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Understanding elementary school teachersof mathematics

Olive Chapman1

Published online: 20 April 2017 Springer Science+Business Media Dordrecht 2017

Elementary school teachers of mathematics are instrumental to students development of

meaningful and effective ways of learning, doing, and thinking about mathematics to

support their future success in mathematics and mathematics-related disciplines in higher

grades and beyond. Thus, research on the mathematics teacher continues to focus more on

elementary school teachers in a variety of ways, with emphasis on their learning, mathe-

matics and pedagogical mathematical knowledge, and beliefs. Some researchers continue

to focus on deficiency-oriented studies that highlight what these teachers do not know and

what should be fixed in teacher education or professional development programs. This

deficit-based way of understanding and educating mathematics teachers is potentially more

damaging than helpful to the teachers. It tends to dehumanize the teacher and embody

simplistic views of knowledge, the teaching/learning process and their interrelationship.

Studies need to transcend the deficit approach and recognize the importance of under-

standing the teachers personal knowledge, thinking, and experiences regarding mathe-

matics in ways that will provide a meaningful basis of their learning and growth in teaching

mathematics. Such studies focus on understanding teachers from their perspectives; for

example, in terms of their learning, their instructional approaches, and what they know and

can do. This way of understanding elementary school teachers of mathematics is important

to address the complexities and support autonomy in their learning of how to effectively

engage their students in meaningful learning of mathematics and to create innovative

learning environments in their mathematics classrooms.

This issue of the Journal of Mathematics Teacher Education consists of four articles that

address prospective elementary school teachers, a practising elementary school teacher,

and a teacher educator and teacher coaches of elementary school teachers. They offer

different ways of understanding these teachers in the context of learning to teach, teaching,

or supporting the teaching of elementary school mathematics. Rong-Ji Chens article

focuses on prospective teachers dispositions toward mathematics; Charles Hohensees

& Olive Chapmanchapman@ucalgary.ca

1 University of Calgary, Calgary, Canada

123

J Math Teacher Educ (2017) 20:203205DOI 10.1007/s10857-017-9372-4

http://crossmark.crossref.org/dialog/?doi=10.1007/s10857-017-9372-4&domain=pdfhttp://crossmark.crossref.org/dialog/?doi=10.1007/s10857-017-9372-4&domain=pdf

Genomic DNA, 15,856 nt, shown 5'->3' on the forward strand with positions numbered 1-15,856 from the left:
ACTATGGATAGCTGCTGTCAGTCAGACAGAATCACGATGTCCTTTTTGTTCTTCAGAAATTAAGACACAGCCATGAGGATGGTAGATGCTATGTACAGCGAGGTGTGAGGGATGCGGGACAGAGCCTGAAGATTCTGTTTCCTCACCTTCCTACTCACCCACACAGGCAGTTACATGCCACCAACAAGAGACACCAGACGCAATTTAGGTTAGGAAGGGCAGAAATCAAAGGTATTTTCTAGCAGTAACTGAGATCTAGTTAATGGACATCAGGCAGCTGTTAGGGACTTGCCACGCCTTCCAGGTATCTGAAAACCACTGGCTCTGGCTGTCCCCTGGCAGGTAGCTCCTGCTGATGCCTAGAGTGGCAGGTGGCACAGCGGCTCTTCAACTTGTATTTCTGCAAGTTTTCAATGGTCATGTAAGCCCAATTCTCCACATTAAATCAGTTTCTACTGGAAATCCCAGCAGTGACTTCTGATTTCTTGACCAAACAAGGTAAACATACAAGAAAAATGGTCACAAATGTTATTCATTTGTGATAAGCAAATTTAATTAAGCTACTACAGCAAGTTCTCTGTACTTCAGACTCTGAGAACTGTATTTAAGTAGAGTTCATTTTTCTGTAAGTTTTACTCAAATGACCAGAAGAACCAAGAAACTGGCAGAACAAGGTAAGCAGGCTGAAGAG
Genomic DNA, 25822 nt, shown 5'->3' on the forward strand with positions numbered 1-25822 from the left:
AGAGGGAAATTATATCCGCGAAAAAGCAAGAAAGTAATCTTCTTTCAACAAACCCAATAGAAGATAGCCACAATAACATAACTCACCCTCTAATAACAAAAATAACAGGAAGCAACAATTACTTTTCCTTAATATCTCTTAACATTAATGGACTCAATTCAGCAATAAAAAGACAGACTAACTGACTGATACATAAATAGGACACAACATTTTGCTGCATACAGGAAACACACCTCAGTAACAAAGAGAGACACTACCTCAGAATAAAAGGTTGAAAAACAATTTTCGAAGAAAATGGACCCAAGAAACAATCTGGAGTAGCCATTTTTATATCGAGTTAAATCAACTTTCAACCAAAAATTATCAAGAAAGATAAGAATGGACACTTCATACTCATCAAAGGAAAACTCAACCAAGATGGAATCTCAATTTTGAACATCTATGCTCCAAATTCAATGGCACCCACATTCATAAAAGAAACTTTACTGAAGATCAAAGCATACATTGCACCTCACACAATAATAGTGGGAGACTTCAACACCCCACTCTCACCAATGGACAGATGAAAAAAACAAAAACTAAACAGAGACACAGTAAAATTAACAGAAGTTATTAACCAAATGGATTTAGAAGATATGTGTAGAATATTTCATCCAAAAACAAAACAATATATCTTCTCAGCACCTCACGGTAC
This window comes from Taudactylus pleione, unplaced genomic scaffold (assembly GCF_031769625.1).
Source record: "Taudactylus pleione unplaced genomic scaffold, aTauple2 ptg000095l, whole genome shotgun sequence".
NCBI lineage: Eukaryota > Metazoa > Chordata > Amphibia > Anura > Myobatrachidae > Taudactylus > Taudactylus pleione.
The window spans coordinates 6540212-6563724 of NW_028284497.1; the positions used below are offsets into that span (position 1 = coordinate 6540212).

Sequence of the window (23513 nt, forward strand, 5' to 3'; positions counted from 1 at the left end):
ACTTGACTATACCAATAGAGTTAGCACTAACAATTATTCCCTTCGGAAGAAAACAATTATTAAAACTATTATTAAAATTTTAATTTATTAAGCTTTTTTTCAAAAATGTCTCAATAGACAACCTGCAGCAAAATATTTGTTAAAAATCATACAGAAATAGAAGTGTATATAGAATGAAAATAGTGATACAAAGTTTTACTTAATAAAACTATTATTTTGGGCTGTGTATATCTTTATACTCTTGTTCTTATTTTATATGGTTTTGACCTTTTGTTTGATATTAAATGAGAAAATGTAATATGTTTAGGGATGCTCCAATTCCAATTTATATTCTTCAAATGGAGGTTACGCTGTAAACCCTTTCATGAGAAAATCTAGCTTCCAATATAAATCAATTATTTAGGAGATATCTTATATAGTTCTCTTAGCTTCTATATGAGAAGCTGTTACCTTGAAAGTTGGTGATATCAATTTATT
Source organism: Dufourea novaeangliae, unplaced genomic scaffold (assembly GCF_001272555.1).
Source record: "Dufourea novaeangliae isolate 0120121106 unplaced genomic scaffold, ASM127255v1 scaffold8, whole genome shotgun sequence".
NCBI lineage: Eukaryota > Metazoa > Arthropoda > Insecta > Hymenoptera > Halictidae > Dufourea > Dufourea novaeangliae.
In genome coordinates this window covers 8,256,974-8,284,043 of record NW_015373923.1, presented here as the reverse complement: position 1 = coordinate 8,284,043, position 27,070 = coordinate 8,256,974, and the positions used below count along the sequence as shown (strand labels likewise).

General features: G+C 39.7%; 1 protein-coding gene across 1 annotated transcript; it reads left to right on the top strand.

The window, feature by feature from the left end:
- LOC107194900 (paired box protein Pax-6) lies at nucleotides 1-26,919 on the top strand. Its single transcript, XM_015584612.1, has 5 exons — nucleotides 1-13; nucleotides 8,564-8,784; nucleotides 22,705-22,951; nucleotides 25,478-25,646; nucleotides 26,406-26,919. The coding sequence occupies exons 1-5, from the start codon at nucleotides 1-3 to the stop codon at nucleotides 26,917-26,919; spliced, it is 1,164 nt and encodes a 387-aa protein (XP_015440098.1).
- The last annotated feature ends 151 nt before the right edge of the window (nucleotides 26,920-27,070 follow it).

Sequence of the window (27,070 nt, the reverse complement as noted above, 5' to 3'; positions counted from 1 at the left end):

article considers prospective teachers learning of early algebra; Rukiye Didem Taylans

article reports on a practising teachers noticing of students thinking; and Margret Hjal-

marsons article attends to her role as course designer and teacher regarding a course for

teacher coaches. The articles attend to the teachers perspectives to varying degrees as

highlighted in the following summaries.

Chen examined prospective teachers relationships to mathematics, focusing on how

they saw themselves as learners of mathematics, their relationships to mathematics and the

degree to which they found aesthetic value and personal meaning in mathematics. Par-

ticipants were six prospective teachers in two credential programs for prospective ele-

mentary school teachers in the USA. Analysis of the interview and written reflection data

resulted in the following three themes, consisting of cognitive, affective, and esthetic

dimensions, of their views on themselves as learners of mathematics: (1) Participants

developed different levels of obligations (i.e., obligations-to-othersdoing mathematics

according to other peoples agendas or just to cooperate with the teacher, and obligations-

to-oneselfderiving personal meanings in learning mathematics) and autonomy, which

were related to how they positioned themselves as learners of mathematics. (2) Participants

had an instrumental relationship with mathematics and regarded mathematics as an

objective, external world. (3) Four participants viewed themselves as learners of mathe-

matics in relation to aesthetic experience.

Hohensee investigated the insights and challenges that prospective elementary school

teachers experienced when exploring pre-symbolic, early algebraic reasoning in a seme-

ster-long content course that focused on generalized arithmetic, functional relationships

and the relational interpretation of the equal sign. The 13 participants were enrolled in a

content course for prospective elementary school teachers at a University in the USA. They

had taken algebra in high school but did not remember having experiences in their own

elementary education that involved pre-symbolic algebraic reasoning. Twenty of the 28

lessons that comprised the course focused on early algebra. Data collected in conjunction

with a course assignment involved participants working in groups of twos and threes on

three early algebra tasks that mirrored the themes of the course. Results showed that the

participants experienced meaningful new insights regarding distinguishing between the